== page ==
The “Light of the World” at Christmas



Dear Reader:

In one of my garden books…it divides the chapters into seasons….describing different plants and flowers that do well in different seasons in a garden. For Christmas, however, the subtitle is “Light Up your Garden With Lanterns.” The author, Emilie Barnes (Garden Moments Getaways) suggests that for the Christmas season -as the garden sleeps peacefully- that:

Lanterns should be on everyone’s short list of gotta-have decorations. Even though they are a small item, they pack a wallop of a punch to help illuminate your garden/yard at night.

For you ” seasoned” readers…you already know that I adore lanterns of every kind and make….inside the home and out. Here are some of my lanterns/candles and all kinds of fixtures (including railroad ones… Evans) that I adore. (Was hoping to provide the garden lanterns but we haven’t had enough sunshine, lately, to provide solar light out back.)

We should be full of  light at Christmas…because it was God who brought first light into the world through the original Creation and then, later, with the Creation of His Son…Jesus Christ.

photophoto 5 (37)photo 4 (52)photo 2 (99)photo 1photo 3 (68)photo 1photo 4 (53)photo 2photo 1

It was God who provided the Christmas Star that first attracted the attention of The Three Wise Men. Later when they were lost and  asking for directions…it reappeared in the sky and this time it became the star that served as a beacon… guiding them to the new home of the Christ Child.

The star they had seen in the east went ahead of them until it stopped over the place where the child was. When they saw the star, they were overjoyed.

In other words…a proud Father deliberately used light to lead them to His Son so they could pay homage to Him.

Scripture also uses the term “light” to define God’s presence… as in the announcement to the shepherds of His Son’s Divine Birth.

Luke 2:9 says when the angels appeared to the shepherds the glory of the Lord shone around them. The “glory of the Lord” appears many times in the Old Testament as a moving, lighted cloud that manifests the Presence of God. We know that the Lord was displaying His Presence this way around the time of the birth of Jesus.

Like moths…man, too, is drawn to light to escape the bleakness of darkness. God provides that light in everything He does.

So until tomorrow….Let us rejoice that “The Light of the World” came into our world to dispel the darkness from our mortal existence and invite us to enter His Kingdom of Light forever.

“Today is my favorite day” Winnie the Pooh

photo  * Happy Birthday Walsh…my special “Kringle Dingle”…what a wonderful Christmas present you were- bringing you home Christmas Day, 1977….You (the gift) who keeps on giving…I love you!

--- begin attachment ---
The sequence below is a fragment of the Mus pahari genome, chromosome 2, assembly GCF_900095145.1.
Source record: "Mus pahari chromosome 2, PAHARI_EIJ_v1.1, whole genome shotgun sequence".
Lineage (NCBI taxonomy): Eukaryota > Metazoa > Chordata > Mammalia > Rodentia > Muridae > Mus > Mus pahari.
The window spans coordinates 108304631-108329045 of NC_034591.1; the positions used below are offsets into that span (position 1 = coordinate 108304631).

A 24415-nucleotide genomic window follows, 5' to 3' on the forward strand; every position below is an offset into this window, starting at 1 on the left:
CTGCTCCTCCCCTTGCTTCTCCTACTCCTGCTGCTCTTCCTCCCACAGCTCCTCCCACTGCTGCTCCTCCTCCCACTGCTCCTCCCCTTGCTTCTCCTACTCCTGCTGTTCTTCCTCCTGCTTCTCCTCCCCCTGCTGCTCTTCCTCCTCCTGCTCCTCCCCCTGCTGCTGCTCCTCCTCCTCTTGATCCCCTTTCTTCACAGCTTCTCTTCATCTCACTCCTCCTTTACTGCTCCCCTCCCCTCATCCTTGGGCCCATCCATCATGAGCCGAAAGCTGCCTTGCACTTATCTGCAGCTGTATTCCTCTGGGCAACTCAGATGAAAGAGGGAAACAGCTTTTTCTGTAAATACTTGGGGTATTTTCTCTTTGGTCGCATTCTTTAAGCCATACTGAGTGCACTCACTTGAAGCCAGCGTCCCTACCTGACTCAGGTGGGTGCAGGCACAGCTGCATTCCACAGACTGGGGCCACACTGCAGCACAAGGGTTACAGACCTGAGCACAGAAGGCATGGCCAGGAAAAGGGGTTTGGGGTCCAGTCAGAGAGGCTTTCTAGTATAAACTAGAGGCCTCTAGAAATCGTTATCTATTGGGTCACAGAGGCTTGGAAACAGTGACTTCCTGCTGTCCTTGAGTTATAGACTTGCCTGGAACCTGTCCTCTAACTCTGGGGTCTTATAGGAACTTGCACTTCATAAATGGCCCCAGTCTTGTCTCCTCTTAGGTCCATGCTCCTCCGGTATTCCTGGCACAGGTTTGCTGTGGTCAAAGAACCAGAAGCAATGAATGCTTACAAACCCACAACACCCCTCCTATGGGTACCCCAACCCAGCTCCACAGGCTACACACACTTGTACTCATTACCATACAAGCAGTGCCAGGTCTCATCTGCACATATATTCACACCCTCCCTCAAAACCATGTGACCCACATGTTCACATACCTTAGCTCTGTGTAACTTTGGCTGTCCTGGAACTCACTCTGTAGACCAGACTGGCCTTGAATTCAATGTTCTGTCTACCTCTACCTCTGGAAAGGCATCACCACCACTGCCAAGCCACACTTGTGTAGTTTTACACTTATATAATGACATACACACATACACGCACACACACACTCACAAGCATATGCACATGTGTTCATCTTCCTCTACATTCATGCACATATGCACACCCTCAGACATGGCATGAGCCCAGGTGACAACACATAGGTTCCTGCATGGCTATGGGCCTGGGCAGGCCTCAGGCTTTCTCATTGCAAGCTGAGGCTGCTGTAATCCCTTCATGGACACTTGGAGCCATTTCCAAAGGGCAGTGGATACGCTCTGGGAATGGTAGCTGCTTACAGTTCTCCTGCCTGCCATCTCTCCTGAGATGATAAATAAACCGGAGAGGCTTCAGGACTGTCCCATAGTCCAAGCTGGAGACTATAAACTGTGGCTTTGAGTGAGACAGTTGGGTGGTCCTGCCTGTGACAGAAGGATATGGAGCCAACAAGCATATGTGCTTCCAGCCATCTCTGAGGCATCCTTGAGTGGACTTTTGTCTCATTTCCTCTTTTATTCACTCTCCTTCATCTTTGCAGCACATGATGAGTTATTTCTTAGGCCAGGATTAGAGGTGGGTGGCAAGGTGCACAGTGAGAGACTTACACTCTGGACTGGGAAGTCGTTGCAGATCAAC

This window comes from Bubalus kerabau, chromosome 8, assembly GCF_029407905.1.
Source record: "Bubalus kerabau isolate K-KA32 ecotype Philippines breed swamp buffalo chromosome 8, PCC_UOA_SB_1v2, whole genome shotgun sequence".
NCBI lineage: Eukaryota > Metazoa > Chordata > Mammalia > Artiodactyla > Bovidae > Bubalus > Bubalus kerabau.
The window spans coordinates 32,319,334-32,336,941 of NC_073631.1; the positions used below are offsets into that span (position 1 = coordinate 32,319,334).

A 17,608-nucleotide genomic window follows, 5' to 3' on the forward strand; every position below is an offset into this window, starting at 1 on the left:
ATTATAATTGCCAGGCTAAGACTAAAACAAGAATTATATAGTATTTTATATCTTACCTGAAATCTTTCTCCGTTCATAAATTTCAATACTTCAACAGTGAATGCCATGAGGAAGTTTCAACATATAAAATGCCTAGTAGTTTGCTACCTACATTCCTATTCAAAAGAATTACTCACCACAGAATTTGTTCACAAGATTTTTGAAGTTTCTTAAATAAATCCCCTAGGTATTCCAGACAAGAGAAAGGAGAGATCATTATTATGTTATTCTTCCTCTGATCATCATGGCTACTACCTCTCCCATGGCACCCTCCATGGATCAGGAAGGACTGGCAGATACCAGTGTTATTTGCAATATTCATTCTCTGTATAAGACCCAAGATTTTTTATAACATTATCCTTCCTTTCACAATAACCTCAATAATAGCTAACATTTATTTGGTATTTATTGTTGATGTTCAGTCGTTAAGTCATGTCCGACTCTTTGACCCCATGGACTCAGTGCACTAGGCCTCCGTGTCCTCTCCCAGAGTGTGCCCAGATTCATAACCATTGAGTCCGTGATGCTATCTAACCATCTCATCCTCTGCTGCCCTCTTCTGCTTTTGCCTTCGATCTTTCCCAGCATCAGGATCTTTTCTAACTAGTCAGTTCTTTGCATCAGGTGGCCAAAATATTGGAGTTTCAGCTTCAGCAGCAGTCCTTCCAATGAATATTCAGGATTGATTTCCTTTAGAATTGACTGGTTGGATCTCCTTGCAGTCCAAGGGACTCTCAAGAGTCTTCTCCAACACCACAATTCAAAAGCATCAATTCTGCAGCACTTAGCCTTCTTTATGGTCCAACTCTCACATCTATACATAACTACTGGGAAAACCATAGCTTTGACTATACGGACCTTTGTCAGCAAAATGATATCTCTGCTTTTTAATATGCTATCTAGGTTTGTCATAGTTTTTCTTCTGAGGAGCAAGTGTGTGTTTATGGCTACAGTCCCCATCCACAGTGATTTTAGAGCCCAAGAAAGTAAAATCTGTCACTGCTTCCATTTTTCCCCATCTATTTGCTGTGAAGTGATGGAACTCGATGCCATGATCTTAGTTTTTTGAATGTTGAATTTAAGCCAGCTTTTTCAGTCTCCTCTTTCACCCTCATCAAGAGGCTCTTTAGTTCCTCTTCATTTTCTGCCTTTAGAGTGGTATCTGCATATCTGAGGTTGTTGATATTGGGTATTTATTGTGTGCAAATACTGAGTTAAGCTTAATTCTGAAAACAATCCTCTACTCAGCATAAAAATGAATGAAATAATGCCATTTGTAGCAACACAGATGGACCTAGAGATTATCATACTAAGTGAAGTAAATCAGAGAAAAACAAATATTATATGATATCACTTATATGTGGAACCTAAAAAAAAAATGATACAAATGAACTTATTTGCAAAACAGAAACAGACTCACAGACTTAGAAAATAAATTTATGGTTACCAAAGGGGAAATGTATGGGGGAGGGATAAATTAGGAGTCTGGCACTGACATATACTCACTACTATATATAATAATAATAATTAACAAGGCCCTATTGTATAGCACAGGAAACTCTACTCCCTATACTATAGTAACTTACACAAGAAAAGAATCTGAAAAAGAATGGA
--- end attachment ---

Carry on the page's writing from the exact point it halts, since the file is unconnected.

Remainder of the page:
Mollie just sent these pictures today on Walsh’s birthday….Father/Son “crashing” on the airplane (not the airplane crashing, of course) Walsh and Rutledge are certainly the “light” in each other’s eyes (when they are open). Walsh and Mollie….looking dressed up and ready to go somewhere for the birthday boy!


Catherine (Aunt Pap) also celebrates her birthday on the 23rd…I remember  the night Walsh was born….we had the family over for dinner and I started going into labor….everyone was calling out….”The baby is going to be born on Pap’s birthday” and he was…a double celebration!

* Have we got your “Holiday Monster”???

About Becky Dingle

I was born a Tarheel but ended up a Sandlapper. My grandparents were cotton farmers in Laurens, South Carolina and it was in my grandmother’s house that my love of storytelling began beside an old Franklin stove. When I graduated from Laurens High School, I attended Erskine College (Due West of what?) and would later get my Masters Degree in Education/Social Studies from Charleston Southern. I am presently an adjunct professor/clinical supervisor at CSU and have also taught at the College of Charleston. For 28 years I taught Social Studies through storytelling. My philosophy matched Rudyard Kipling’s quote: “If history were taught in the form of stories, it would never be forgotten.” Today I still spread this message through workshops and presentations throughout the state. The secret of success in teaching social studies is always in the story. I want to keep learning and being surprised by life…it is the greatest teacher. Like Kermit said, “When you’re green you grow, when you’re ripe you rot.”
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